Read This Before You Watch “Night of the Living Dead”

This week we start our exploration of Black representation in horror films by watching “Night of Living Dead” (1968), the feature debut from George A. Romero who went on to become of the horror genre’s great directors and to create his own cottage industry of “living dead” movies.

Romero famously said he co-wrote the movie’s script (with John Russo) without either of them thinking much about the race of characters. During pre-production, Romero cast Duane Jones in the lead role of Ben merely because he was the best actor to try out for the part. Even once Jones became part of the production, the scripted dialogue and narrative action were never modified to account for or draw attention to Ben’s race in contrast to the other characters.

These understated decisions on Romero’s part – the simple choice to embrace diversity, equity, and inclusion in a common-sense way – turned what would likely already have been a popular horror film into a truly groundbreaking work. The film shocked and delighted audiences on its release.

While earlier horror films from the 1920s to the 1950s had at least included Black actors in bit parts, even if those roles primarily served either as comic relief or as demonstrations of the mortal dangers faced by more central, white characters, most of the largely Cold War focused American science fiction and horror of the late 1950s and 60s had so thoroughly sublimated issues of race that Black characters had entirely disappeared. It was as if Black people didn’t even exist in those visions of America.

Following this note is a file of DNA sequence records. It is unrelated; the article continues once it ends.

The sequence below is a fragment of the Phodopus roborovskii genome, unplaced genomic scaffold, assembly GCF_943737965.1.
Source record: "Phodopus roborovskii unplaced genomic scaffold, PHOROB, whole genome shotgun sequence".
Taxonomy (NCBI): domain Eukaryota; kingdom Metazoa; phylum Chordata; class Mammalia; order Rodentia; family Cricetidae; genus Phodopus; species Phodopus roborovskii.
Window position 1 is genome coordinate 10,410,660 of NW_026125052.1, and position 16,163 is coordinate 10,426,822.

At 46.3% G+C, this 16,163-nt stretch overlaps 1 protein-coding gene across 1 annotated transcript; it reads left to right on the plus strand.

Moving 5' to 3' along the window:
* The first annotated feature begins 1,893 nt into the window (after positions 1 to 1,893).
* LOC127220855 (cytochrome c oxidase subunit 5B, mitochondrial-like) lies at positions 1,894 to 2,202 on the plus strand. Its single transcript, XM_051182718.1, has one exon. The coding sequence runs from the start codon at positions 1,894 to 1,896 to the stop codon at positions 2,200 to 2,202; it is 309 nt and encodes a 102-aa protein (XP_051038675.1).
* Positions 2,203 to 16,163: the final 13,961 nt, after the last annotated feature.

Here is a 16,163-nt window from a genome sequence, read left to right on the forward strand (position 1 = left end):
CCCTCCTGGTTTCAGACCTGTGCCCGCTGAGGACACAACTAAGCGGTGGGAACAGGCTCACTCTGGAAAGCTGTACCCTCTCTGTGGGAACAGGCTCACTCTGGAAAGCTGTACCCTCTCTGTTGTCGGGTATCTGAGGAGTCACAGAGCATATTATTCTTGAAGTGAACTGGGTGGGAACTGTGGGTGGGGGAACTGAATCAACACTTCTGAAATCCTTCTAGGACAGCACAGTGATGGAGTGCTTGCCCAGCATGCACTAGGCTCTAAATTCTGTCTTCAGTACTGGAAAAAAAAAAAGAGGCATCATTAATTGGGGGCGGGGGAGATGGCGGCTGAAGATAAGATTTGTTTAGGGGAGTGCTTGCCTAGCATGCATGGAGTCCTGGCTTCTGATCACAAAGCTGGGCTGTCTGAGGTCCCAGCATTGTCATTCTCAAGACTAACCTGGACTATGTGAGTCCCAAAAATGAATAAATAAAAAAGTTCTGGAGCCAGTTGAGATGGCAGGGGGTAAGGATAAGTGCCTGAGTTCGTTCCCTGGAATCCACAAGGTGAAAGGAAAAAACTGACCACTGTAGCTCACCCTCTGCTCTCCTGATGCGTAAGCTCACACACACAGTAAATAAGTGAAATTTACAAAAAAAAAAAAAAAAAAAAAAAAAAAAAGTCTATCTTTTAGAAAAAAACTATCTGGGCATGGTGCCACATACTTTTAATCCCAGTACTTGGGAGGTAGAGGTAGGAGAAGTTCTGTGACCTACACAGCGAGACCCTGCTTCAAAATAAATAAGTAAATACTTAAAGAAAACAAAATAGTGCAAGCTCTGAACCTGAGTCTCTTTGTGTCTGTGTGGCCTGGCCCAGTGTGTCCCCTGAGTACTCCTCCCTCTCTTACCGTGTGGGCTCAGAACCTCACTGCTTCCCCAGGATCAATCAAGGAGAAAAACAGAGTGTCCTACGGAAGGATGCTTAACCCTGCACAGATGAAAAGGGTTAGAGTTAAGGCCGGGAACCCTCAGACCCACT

Against this prevalent, Hollywood erasure of Blackness, both George Romero and Gene Roddenberry (the producer of “Star Trek”) demonstrated the importance and power of representation on television and in film.

Assembling a diverse, multi-cultural crew of commanding officers for the starship Enterprise on “Star Trek” (1966-69) Roddenberry cast Nichelle Nichols as Lt. Uhuru, a capable and intelligent Black woman scientist, certainly no novelty in the world but a major step forward in terms of Black representation on American television, set in a utopian future no less. The story goes that Nichols apparently accepted the role on a silly sci-fi show mostly to advance her serious acting career, which it did in short order. She had planned to leave the show after only one season until a prominent “Star Trek” fan, Martin Luther King, Jr., personally convinced her she needed to stay on the show to further the important Black representation she had accomplished.

Duane Jones’s role as Ben in “Night of the Living Dead” performed a similar advancement of Black representation. Ben’s position as the central hero of the film felt as unexpected as it was natural. The film’s device of interjecting realistic radio and television broadcasts about the government response to an invasion of flesh-eating ghouls would have echoed for 1968 audiences with the ubiquitous news footage showing police violence against Black Civil Rights activists and Vietnam War protestors. Further, the film’s shockingly downbeat ending resonated powerfully with King’s assassination earlier that same year.

Shocking for its violence and its innovations, “Night of the Living Dead” became a sensation at the time and quickly built a devoted fan base, not least among Black audiences who delighted in seeing themselves represented on screen. I suspect you’ll be surprised at how well the film holds up. Despite its grainy black-and-white film and sometimes shaky camera work, over fifty years later this movie remains one of the true groundbreaking gems of horror cinema.

Published by Chuck Caruso

writer of dark fiction (crime, horror & western noir), literary & textual scholar (american gothic, noir, po-co, sf), and cultural critic

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